Undergraduate researcher uses bioinformatics to find connections between gut microbiome and Alzheimer’s
Chris Keefe is blending his passions for biology and computer science to help tackle the sixth leading cause of death in the United States—Alzheimer’s disease. To do that, he is using microbiome bioinformatics and computer software development to investigate the connections between the disease’s symptoms and the bacteria that live in the intestines of mice.
“We know that there are pretty strong connections between the gut microbial communities in mammals and the central nervous system’s behavior and health,” Keefe said. “And based on that, we’re essentially exploring whether the critters in our gut—or in the case of this specific study, in mouse models—are causing Alzheimer’s disease or exacerbating symptoms.”
Alzheimer’s disease is a type of dementia that causes problems with memory, thinking and behavior. There is no cure, but Keefe is part of a worldwide effort to find better ways to treat the devastating disease, delay its onset and even prevent it from developing.
The Alzheimer’s disease research being performed at PMI is currently funded by the Arizona Alzheimer’s Consortium, through a grant awarded to Caporaso and assistant professor Emily Cope. Keefe is working in close collaboration on this project with Emily Borsom, a PMI graduate student in Cope’s research group.
PMI offers a “perfect synthesis” of interests
At age 34, Chris is a non-traditional student with wide-ranging interests. He holds a degree in English and is now double-majoring in computer science and biology, with a minor in mathematics. Last spring he was named a Goldwater Scholar, the most prestigious award in the United States for undergraduate students in science, technology, engineering and mathematics. His curiosity and enthusiasm for learning led him to his research.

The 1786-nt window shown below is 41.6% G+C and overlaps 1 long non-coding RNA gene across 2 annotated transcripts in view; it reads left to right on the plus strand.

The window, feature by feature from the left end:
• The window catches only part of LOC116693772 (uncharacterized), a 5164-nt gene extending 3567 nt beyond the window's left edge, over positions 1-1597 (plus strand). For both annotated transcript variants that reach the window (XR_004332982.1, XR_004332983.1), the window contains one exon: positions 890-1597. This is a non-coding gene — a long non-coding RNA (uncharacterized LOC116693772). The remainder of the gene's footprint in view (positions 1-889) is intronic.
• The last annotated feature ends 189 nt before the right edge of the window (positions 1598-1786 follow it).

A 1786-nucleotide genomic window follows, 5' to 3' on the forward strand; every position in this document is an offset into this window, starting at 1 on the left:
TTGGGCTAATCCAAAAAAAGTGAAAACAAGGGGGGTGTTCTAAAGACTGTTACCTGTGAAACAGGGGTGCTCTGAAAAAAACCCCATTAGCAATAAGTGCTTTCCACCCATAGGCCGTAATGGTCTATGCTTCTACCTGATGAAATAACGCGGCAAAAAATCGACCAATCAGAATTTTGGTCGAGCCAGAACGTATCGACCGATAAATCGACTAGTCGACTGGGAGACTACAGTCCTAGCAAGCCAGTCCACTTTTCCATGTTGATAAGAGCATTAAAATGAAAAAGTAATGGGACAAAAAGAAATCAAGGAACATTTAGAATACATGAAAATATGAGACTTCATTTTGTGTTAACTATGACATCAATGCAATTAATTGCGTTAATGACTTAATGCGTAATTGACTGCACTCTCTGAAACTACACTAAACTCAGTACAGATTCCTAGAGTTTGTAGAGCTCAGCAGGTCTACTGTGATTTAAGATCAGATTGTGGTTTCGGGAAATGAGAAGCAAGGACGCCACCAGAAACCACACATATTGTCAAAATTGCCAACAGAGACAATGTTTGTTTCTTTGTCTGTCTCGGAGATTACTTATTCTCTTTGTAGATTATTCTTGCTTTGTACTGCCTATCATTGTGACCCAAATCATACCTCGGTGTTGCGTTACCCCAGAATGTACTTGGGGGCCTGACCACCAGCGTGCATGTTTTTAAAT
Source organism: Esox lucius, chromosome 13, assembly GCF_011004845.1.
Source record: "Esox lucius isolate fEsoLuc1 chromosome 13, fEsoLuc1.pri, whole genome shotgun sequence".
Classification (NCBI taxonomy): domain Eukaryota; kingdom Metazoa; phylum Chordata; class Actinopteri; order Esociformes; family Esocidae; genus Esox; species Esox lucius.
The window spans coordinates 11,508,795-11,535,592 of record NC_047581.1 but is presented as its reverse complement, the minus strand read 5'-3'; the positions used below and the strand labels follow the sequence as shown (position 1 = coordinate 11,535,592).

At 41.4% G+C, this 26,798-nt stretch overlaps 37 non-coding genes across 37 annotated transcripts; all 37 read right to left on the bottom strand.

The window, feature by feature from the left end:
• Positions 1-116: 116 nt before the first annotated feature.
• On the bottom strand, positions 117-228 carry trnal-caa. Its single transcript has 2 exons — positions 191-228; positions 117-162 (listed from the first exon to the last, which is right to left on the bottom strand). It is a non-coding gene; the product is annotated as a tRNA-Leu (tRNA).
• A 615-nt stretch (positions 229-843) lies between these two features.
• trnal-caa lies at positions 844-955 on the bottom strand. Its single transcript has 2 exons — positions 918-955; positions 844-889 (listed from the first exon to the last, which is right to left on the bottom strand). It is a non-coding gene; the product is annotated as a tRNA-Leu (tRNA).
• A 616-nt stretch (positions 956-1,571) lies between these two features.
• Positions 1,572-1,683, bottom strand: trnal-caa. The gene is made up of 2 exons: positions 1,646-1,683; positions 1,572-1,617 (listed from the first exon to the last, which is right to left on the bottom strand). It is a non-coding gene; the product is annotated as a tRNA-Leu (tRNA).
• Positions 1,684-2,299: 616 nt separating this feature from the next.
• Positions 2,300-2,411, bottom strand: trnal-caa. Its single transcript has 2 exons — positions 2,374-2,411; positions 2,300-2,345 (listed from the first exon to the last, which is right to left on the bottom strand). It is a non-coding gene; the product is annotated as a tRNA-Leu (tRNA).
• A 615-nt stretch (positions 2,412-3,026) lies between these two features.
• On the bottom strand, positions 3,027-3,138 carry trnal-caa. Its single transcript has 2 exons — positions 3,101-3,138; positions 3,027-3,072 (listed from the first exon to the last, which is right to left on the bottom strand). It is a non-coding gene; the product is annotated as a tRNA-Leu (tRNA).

“I kind of stumbled into all of this. I connected almost by chance with this really amazing laboratory led by associate professor Greg Caporaso at the Pathogen and Microbiome Institute (PMI). He and his team are just amazing mentors,” Chris said. “Finding a place where I can work on biological questions and try to understand more about the world through code is kind of a perfect synthesis of my interests.”
In addition to Caporaso, the lab’s senior research software engineers Evan Bolyen and Matt Dillon have also served as influential mentors.
“Being able to work with those three people has been a real gift.”
The opportunity to do research, he said, has changed him in a lot of ways.
“It has given me both the encouragement and ability to recognize I can do much harder things than I thought were possible. There is actually a lot of pleasure in pursuing questions that are very difficult to answer and failing repeatedly and hilariously at them until you make some kind of breakthrough. And I think the other side of that is that no work moves forward without a community. The people that I’ve worked with here at NAU have all been really amazing partners in my learning experience, but also in making real things happen in the world.”
And making things happen is, in the end, Chris’ aspiration.
He said he plans to “continue doing development work, continue doing science research and most importantly to apply the skills and the knowledge that I have to doing some good for our planet, for our people and the communities that I interact with in the world I live in.”